Deploy the three E’s of effective leadership to survive the downturn
Research shows that businesses focused on a combination of efficiency, evolution and empowerment outperform their rivals during difficult times.
Article by Professor Shlomo Ben-Hur
“Deploy the three E’s of effective leadership to survive the downturn” was published by the Institute for Management Development (IMD). Click here for the original article.
When a downturn hits, why do some companies emerge stronger and why do some sink without a trace? History tells us that a small percentage of firms buck the conventional wisdom of entrenchment and defence to grow stronger and more profitable during and after recessions.
Our research into previous crises reveals that, while there will always be winners and losers, the decisions and actions taken and made by companies in a crisis are crucial.
The most common response tends to be one of entrenchment, cost cutting, divestment coupled with a cyclical approach to R&D and advertising, but this approach often backfires. Companies that embrace the benefits of efficiency, evolution and empowerment, by contrast, can position to adapt and thrive while, crucially, motivating their teams to perform in a recession.
If you are an executive, what is it about you that can make the difference: to unleash your team’s motivation so that they give their discretionary performance to the specific situation you are in?
Here is our advice on how to embrace the three E’s of effective leadership during turbulent times, building on insights from our book, “Leadership OS: The Operating System You Need to Succeed.”
Efficiency, not cost cutting
Firms improving their operational efficiency do better than those just focused on reducing costs. This means using the downturn to make your business “fitter”, for example, by reconfiguring supply chains or processes.
In doing so, leaders need to provide clarity about what is expected of their employees with directions that can be driven by a bottom-up response. It’s about great leaders evoking a response in the people on the frontline. Employees also need to feel a strong sense of ownership, not just accountability. This can be achieved with the help of incentives of employee share schemes.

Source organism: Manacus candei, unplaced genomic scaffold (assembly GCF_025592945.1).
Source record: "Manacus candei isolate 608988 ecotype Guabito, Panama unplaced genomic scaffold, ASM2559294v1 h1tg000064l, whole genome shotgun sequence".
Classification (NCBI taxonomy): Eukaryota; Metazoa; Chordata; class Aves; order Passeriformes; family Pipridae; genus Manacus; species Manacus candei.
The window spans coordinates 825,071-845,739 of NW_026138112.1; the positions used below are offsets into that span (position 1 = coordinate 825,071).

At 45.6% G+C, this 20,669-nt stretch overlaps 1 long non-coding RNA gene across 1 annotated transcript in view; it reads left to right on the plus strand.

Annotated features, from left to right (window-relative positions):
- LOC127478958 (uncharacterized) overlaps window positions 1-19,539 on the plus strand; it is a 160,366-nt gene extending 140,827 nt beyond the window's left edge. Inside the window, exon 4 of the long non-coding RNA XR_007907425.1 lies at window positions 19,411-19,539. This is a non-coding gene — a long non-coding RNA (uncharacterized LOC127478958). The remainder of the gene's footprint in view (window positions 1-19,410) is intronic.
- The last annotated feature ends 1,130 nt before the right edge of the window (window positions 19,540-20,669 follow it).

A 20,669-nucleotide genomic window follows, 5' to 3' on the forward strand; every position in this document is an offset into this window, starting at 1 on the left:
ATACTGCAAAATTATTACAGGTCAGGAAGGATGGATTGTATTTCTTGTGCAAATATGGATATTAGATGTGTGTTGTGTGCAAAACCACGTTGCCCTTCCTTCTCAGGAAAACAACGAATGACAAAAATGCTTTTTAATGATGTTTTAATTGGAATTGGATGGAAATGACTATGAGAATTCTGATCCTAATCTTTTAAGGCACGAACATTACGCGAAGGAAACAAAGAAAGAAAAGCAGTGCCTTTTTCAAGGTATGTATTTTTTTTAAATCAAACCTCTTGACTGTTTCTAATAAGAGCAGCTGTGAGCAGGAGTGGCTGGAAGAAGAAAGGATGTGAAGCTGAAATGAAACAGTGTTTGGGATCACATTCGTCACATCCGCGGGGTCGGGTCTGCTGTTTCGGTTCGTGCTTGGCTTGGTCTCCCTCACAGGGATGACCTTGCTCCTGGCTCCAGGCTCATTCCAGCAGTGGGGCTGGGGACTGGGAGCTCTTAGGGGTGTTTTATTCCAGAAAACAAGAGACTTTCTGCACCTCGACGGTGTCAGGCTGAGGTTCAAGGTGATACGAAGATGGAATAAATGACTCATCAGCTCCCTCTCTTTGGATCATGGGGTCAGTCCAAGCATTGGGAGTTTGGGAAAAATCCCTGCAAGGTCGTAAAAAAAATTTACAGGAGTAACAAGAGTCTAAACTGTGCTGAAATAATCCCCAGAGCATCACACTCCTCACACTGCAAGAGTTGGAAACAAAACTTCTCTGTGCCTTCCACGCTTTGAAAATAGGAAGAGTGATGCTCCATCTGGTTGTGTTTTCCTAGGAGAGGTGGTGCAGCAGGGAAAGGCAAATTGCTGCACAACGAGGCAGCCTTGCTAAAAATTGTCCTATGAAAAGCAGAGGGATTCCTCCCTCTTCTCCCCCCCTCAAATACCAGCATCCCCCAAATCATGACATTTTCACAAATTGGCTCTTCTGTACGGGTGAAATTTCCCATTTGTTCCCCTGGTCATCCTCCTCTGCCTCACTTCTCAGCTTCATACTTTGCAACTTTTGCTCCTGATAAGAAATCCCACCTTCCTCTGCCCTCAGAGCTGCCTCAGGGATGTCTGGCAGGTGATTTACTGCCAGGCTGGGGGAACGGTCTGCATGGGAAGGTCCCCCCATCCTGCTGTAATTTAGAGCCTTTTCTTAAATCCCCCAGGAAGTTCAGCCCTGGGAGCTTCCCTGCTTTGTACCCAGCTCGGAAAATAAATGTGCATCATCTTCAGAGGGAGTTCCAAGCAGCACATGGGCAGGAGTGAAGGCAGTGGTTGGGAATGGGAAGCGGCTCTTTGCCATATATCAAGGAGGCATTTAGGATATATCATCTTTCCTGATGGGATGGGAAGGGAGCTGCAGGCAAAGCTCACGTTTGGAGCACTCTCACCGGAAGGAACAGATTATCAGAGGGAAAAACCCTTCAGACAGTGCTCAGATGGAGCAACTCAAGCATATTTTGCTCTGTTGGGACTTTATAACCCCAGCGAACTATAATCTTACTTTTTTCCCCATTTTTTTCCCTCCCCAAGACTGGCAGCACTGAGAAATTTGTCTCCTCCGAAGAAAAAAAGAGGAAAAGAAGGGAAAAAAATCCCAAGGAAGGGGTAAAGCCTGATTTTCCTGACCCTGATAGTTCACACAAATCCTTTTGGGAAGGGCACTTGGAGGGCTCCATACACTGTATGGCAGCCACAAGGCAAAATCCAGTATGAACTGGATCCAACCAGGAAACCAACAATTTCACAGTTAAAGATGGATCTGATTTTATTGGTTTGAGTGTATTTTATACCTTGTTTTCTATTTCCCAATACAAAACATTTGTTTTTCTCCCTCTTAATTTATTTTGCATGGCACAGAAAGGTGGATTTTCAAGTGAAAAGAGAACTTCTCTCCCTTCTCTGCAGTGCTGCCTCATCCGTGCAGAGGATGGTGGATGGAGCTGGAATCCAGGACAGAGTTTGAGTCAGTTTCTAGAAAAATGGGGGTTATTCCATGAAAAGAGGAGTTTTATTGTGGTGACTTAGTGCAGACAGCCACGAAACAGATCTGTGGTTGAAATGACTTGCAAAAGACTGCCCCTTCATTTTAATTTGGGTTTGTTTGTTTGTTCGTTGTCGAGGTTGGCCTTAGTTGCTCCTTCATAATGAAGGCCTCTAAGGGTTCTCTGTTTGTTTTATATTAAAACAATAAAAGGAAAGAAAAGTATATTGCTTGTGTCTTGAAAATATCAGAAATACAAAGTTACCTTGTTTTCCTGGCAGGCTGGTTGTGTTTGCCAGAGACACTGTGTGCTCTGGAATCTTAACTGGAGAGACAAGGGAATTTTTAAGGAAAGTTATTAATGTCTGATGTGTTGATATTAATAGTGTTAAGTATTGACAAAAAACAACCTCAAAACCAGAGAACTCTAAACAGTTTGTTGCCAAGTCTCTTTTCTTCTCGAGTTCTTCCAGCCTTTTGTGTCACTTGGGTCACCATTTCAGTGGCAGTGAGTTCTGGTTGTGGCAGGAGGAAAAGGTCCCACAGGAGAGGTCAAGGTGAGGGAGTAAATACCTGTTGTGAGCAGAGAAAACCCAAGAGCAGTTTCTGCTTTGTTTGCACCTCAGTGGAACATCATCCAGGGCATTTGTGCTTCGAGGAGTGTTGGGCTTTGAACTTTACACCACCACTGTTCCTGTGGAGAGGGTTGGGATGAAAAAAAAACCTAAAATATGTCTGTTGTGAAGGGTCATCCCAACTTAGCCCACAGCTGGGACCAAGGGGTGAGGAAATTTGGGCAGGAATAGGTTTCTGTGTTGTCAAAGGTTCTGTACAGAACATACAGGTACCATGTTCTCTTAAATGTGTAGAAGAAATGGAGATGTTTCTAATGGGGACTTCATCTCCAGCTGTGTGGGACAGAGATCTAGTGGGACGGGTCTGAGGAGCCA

Evolution, not innovation for the sake of it
This is not about innovation or blue-sky thinking, but evolving your business. Companies that look to evolve products, services or distribution and delivery channels fare better in downturns, but that does not mean you should just throw the latest technology at your problems.
Instead, leaders should invest in new product development, increase their advertising spend and develop new price strategies. This can be achieved successfully if people are given clear problems to solve, rather than being asked to dream up a miracle. It is also important to establish psychological safety for your teams to encourage open and honest exchange.
Empower, don’t micromanage
There is a wealth of evidence showing that decentralization and empowerment help companies adapt more quickly in leaner times and perform better in a recovery.
The value of local information grows in less predictable environments, meaning a “local focus” with empowered, local decision-making can enable greater responsiveness to market and customer needs. This also requires local discretion over outputs, from sales and products to pricing.
However, it can be harder for companies to empower local teams in a crisis. The instinct of many leaders is to take control, not to delegate or decentralize.
In reality, decentralization only works if people feel empowered to make decisions and act on them, rather than just being accountable for what happens. A balance is required, therefore, between keeping certain areas of decision making close to the center, while delegating those areas that can have the greatest impact on the ground.